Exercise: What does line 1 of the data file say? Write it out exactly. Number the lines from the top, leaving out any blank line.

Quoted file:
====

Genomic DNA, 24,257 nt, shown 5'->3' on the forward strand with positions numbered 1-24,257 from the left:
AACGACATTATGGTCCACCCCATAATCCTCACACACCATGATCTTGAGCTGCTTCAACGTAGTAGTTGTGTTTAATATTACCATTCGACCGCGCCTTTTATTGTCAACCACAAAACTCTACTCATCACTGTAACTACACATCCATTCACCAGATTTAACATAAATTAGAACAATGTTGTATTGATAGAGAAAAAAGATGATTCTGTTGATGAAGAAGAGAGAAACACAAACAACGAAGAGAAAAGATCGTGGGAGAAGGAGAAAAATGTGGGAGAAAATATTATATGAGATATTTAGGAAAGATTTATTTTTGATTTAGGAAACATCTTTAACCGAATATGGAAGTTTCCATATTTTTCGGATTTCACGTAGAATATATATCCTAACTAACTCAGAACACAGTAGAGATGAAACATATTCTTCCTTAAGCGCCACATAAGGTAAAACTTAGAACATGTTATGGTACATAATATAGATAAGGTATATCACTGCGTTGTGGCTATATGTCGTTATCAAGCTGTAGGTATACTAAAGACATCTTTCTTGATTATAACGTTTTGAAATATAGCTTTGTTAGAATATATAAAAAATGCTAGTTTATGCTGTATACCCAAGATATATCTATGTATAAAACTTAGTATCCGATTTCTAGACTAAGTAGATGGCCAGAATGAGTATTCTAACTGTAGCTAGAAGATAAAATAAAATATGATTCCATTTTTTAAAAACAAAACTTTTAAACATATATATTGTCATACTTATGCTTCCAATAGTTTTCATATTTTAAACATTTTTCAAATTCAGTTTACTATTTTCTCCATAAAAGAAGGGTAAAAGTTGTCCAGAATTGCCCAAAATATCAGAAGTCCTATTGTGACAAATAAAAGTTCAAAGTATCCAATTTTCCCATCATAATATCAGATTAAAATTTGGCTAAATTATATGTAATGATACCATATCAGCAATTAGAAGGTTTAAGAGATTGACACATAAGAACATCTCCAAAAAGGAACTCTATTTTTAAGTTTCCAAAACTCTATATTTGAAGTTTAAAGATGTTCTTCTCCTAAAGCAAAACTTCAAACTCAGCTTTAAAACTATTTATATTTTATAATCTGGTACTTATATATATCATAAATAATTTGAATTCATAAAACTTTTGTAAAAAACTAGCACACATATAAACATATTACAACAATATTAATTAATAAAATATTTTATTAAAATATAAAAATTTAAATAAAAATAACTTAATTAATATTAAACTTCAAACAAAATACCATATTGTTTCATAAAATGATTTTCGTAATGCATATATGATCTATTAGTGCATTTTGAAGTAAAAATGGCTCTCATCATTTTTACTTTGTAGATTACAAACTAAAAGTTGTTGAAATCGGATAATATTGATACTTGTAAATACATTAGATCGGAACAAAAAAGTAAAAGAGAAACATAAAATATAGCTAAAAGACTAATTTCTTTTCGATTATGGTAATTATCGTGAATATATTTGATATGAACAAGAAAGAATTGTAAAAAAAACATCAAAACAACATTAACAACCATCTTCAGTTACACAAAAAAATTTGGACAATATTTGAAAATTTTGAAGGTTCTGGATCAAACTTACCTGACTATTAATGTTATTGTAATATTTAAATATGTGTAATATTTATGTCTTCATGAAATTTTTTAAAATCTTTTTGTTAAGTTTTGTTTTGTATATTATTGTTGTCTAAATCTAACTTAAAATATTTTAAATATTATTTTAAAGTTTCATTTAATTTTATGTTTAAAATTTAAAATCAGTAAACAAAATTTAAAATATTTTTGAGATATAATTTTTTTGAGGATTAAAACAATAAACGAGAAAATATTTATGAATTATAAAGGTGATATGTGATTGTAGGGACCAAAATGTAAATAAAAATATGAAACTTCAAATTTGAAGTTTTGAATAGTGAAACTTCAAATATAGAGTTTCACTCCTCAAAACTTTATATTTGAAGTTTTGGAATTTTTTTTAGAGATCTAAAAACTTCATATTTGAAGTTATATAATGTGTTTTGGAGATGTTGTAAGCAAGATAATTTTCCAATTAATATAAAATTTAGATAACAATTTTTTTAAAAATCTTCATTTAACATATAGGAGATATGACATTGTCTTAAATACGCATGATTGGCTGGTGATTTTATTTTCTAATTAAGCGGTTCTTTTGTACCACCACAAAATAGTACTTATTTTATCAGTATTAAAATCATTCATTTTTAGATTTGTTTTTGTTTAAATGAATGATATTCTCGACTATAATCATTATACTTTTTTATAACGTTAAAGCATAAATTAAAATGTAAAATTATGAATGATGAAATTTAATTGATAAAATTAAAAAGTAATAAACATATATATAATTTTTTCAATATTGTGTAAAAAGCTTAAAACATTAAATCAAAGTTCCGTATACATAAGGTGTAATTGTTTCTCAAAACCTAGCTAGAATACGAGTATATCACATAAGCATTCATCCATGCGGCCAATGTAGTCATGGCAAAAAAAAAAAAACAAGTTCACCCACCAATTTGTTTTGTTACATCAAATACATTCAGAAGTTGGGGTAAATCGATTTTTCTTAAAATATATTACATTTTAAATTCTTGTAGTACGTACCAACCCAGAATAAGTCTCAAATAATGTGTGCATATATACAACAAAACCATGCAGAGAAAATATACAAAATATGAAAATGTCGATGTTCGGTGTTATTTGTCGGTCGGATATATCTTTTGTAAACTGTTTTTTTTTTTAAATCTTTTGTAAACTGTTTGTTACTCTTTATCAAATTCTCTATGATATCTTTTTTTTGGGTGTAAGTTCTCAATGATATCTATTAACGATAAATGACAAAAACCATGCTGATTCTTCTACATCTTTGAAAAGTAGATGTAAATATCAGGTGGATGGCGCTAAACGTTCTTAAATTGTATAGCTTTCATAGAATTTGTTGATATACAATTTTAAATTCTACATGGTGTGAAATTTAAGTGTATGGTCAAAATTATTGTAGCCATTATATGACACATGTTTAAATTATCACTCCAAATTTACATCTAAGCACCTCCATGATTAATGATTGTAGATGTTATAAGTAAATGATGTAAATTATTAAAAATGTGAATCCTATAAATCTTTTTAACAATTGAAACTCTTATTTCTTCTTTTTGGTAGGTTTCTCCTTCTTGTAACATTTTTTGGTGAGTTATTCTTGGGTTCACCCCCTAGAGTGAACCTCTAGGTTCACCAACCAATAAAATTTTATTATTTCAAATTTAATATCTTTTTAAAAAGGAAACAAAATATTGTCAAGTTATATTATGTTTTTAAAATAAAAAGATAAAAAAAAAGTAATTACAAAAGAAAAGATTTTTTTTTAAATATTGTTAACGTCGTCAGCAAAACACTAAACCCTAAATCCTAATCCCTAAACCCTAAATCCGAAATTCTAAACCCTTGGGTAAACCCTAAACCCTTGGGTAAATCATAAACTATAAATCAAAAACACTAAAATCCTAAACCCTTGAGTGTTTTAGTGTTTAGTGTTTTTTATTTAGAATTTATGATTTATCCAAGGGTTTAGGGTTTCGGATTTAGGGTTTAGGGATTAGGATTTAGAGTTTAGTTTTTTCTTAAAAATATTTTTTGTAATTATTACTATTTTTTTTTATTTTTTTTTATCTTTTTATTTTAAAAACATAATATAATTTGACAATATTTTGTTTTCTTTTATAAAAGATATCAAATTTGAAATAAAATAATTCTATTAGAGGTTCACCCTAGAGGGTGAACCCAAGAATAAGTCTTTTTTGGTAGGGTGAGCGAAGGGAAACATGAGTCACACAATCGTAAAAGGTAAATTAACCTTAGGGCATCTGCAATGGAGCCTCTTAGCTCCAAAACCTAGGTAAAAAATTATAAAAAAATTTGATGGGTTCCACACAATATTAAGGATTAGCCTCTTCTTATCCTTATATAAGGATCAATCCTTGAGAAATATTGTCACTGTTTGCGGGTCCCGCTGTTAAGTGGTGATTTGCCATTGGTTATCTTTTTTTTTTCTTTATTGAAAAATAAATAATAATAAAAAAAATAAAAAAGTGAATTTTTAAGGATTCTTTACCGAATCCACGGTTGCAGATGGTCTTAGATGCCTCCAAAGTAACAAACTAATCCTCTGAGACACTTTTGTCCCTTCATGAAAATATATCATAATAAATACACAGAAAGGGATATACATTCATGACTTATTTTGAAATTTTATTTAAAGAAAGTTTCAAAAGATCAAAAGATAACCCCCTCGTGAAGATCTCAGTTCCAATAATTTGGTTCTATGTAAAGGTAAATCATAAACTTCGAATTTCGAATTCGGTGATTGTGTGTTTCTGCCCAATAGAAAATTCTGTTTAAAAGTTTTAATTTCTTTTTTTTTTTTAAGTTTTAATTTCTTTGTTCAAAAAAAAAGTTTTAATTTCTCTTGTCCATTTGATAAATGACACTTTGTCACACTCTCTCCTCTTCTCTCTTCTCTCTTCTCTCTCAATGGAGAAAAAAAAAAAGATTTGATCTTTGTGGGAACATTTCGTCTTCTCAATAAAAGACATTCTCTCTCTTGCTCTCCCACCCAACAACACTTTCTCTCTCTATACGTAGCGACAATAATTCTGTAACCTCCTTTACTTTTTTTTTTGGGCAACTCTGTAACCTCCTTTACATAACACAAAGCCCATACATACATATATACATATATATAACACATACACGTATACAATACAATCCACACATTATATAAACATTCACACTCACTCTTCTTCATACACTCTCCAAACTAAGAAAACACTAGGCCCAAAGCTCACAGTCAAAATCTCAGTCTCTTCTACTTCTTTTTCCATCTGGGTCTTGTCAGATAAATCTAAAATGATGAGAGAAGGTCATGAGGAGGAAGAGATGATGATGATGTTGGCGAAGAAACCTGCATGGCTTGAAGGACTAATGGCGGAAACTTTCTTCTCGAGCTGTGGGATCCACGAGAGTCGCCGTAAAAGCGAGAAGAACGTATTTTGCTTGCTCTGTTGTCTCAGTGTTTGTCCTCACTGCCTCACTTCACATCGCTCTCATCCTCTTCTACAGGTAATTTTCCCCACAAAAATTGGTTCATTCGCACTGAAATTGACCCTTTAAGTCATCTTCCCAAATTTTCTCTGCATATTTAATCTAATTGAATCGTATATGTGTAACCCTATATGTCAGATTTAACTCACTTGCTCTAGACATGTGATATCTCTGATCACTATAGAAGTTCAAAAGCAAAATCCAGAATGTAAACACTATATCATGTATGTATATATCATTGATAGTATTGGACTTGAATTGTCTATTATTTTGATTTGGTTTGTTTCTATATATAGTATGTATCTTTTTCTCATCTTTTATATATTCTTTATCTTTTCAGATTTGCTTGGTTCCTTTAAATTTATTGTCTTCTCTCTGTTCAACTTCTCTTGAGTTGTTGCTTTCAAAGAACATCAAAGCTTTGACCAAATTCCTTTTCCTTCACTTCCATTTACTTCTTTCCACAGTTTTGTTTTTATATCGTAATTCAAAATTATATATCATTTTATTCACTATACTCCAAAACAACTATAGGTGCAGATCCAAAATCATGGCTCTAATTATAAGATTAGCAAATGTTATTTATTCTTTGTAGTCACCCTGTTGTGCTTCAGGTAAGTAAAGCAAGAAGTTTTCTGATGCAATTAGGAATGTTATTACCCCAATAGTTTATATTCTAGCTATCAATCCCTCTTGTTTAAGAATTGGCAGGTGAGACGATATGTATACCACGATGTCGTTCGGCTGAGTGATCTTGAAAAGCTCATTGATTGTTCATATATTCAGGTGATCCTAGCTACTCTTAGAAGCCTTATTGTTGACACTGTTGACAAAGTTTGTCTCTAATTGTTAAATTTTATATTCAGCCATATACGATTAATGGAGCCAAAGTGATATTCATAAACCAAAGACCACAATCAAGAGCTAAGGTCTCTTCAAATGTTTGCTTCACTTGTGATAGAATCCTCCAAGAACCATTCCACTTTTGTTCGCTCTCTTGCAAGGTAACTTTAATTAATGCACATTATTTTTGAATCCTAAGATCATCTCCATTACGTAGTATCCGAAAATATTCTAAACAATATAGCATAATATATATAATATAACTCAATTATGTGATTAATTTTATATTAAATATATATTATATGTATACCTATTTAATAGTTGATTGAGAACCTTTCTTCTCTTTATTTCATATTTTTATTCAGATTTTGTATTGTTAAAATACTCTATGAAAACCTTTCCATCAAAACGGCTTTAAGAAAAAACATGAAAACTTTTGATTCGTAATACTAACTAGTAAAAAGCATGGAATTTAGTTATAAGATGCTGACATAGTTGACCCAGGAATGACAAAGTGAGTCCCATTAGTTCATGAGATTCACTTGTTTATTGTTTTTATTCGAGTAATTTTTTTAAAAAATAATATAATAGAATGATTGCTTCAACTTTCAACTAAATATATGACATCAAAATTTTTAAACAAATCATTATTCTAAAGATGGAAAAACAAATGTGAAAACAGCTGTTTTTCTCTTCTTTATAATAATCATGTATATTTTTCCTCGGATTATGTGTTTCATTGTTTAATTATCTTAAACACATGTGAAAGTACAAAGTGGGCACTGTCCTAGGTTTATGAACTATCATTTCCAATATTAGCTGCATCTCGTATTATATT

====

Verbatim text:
Genomic DNA, 24,257 nt, shown 5'->3' on the forward strand with positions numbered 1-24,257 from the left: